The scientific method as applied to education creates the sort of hierarchy that simply isn't found in nature. It requires separating ourselves from the world to view it from the outside, an entirely unnatural perspective. Its pride in "discovery" causes us to dismiss everything that came before. Indeed, the history of colonization is one of actively destroying any wisdom that is not approved by science.

Of course, science has its place in human knowledge, but the evidence is clear: wisdom is at least equally found in art, in storytelling, in emotion, and in connection. These are the real teachers because they teach without the hierarchy and detachment of direct instruction. They "teach" from within the web of life, which is the only natural place for humans.

The longer I've worked with young children, the more I've come to understand that there is very little we can "teach" people. We can provide example, we can offer counsel, we can nurture, protect, and provide, but we really can't teach anything, not in the sense dictated by science. That's because we are designed to learn through connection, not data or information. It is the connections we make and our experience of those connections that teach us pretty much everything worth knowing.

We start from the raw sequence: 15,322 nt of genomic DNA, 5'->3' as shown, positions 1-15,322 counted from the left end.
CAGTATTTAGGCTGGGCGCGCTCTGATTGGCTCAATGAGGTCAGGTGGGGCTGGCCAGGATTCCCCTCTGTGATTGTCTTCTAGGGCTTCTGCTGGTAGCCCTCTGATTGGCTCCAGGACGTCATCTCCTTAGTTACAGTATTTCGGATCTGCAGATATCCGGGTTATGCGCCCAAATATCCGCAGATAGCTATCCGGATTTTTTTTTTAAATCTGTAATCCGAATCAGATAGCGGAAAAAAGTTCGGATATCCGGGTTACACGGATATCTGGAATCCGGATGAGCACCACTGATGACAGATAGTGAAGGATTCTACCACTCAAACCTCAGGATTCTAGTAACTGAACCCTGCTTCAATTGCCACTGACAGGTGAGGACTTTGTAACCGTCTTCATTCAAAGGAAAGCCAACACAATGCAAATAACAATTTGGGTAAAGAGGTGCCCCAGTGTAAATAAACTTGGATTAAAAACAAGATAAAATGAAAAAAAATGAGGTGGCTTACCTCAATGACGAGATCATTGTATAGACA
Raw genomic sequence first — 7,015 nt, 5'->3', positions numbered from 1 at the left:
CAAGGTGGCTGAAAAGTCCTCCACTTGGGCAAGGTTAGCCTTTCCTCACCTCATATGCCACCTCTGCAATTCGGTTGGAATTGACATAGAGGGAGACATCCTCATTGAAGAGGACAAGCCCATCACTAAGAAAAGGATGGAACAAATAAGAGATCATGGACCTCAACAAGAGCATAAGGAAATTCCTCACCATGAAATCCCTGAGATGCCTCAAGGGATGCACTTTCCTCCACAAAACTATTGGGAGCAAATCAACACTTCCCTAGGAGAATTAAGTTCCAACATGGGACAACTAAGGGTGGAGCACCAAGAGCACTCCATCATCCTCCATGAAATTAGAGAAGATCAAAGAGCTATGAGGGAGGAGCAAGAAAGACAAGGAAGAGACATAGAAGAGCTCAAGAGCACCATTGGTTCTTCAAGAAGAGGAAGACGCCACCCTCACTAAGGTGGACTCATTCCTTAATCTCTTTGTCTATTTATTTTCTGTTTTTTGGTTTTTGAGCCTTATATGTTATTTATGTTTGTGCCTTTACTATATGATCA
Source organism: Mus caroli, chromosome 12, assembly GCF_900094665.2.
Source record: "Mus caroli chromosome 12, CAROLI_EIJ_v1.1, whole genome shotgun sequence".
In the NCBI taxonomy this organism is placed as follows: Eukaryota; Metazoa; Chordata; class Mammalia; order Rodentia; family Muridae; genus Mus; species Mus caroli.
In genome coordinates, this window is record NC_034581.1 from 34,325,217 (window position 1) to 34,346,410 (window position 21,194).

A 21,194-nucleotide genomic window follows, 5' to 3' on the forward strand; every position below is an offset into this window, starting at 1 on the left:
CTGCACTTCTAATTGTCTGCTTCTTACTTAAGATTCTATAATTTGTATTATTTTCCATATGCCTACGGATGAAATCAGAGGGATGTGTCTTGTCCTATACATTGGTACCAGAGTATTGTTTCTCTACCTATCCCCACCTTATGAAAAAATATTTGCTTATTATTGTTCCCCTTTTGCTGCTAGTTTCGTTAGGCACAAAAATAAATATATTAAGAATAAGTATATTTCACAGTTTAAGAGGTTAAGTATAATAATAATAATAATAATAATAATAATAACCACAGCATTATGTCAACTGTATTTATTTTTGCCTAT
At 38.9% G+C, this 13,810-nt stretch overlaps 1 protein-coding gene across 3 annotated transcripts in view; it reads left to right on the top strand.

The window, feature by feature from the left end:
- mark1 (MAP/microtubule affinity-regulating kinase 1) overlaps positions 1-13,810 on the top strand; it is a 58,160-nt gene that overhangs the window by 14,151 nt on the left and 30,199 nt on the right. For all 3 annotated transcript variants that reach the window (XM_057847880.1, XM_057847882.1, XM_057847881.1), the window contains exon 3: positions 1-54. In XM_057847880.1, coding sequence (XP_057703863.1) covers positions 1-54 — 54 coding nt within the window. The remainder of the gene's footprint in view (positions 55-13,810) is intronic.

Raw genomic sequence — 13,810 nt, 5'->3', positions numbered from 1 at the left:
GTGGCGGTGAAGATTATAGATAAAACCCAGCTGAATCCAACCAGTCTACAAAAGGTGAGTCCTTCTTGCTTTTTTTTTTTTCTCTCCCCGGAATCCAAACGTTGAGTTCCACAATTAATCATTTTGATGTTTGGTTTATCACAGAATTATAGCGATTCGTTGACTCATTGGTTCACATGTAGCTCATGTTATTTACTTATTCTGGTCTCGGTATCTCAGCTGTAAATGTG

This is the ancient wisdom. It comes to us through the Duwamish and Ojibwe and Tlingit. It comes to us through the Māori and the 400 some peoples we today refer to as Australian Aboriginals. It comes to us through the Maasai, Berbers, and Pygmies of the African continent and the Tibetans, Bhils, and Hmong of Asia. It is ancient wisdom that has probably lived within us since before we evolved into Homo sapiens

It is wisdom we acquired, not from taking the bird's eye view, not from dismantling, but rather from connecting with what we today call "nature." Science has caused us to forget how to learn from nature, even as our children are born knowing it. We see it as they strive, from their first breath, to connect, through play, with anything and everything. We see it in the breathtaking rapidity with which they learn impossibly complex things like how to walk and talk and understand their world. 

Nature doesn't instruct: it connects. It communicates with us by its being. Connection is how we learn about what it is, what it does, what it can give us, and what it requires from us. That's the part that science cannot see. We may be capable of learning through instruction, data, or information, but none of it will ever make any sense unless we start and end with connection.

For the past couple decades, when I look back on my journey as an educator, it is one of connection with the "ignorant savages" we call children. They are born knowing nothing of science, but they know everything about what the rest of us have forgotten. They know that the imperative is to connect. That is why they snuggle into our laps. It is why they roll in the grass. It is why they delight in a shadow or twig or the wind in their hair. This is education. This is ancient wisdom.